This month, I decided to pick which beer I wrote about a little differently than normal. My routine has been to think of a beer that is delicious and would match the season well. But this month I’m letting serendipity choose the beverage. As I was walking through the local Binny’s, I came across a bottle of Stone Old Guardian: Belgo Barleywine and knew I had to choose it, or did it choose me?
I went into this completely blind. I had no idea what to expect. I mean, a Belgian Barleywine? Who’s heard of such a thing? But coming from Stone, I knew it had to be good. After looking at their website, I found that the beer had been released on February 14th, so I would be drinking beer that was less than a month old.
The beer poured a very clear shade of mahogany and topped itself with a tiny, off-white head that dissipated very quickly. By the time I drank it, the head was almost completely gone. The aroma was very intense. It had some caramel and citrus. There was even some dark fruits such as dates and raisins.
The flavor was just as intense as the aroma, if not more so. The first thing to hit me was the Belgian yeast. It was spicy and peppery, and it also gave a touch of orange peel. The bitterness came after the yeast, and it was bitter! This beer has 85 IBUs, so expect a huge punch of bitterness and expect a large, rummy alcohol punch as well. This beer weighs in at 12% abv so it is a great candidate to split with someone.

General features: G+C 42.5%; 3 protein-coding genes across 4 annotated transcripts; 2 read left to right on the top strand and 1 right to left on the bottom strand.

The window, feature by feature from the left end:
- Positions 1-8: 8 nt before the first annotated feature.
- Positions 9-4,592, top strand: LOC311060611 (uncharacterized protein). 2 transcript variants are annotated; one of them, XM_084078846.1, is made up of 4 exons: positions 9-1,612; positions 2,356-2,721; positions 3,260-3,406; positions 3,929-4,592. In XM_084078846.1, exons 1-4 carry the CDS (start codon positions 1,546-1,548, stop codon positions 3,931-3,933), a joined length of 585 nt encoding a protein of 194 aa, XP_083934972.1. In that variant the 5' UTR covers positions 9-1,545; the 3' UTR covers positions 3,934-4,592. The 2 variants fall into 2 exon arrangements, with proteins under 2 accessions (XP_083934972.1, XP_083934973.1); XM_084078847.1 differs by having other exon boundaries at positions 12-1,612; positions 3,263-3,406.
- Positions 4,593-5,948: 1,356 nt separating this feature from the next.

Over all, this is a very interesting beer, but what else can I expect from Stone. They have taken the intensity of an American Barleywine and added the spicy, phenolic elements of a Belgian yeast.
It is a well made beer, but the hops and bitterness seem to clash a bit with that Belgian yeast character. Perhaps some styles just aren’t meant to overlap. I would very much like to see how this beer ages though. With age, the bitterness will go away and lead to a much more mellow, Belgian experience that will allow you to taste the malt and the yeast in perfect harmony.
I plan to buy a few of these to put in the cellar, and at 12% and $7 a bottle, it’s a very cheap investment for a great tasting beer later.
For something similar check out Sierra Nevada’s Bigfoot, Rochefort 10, or Chouffe Houblon – though, since there aren’t many Belgian Barleywines, these other recommendations have only small similarities with Old Gaurdian Belgio.
What do you think? Have you had it? Leave a comment and let us know what you think!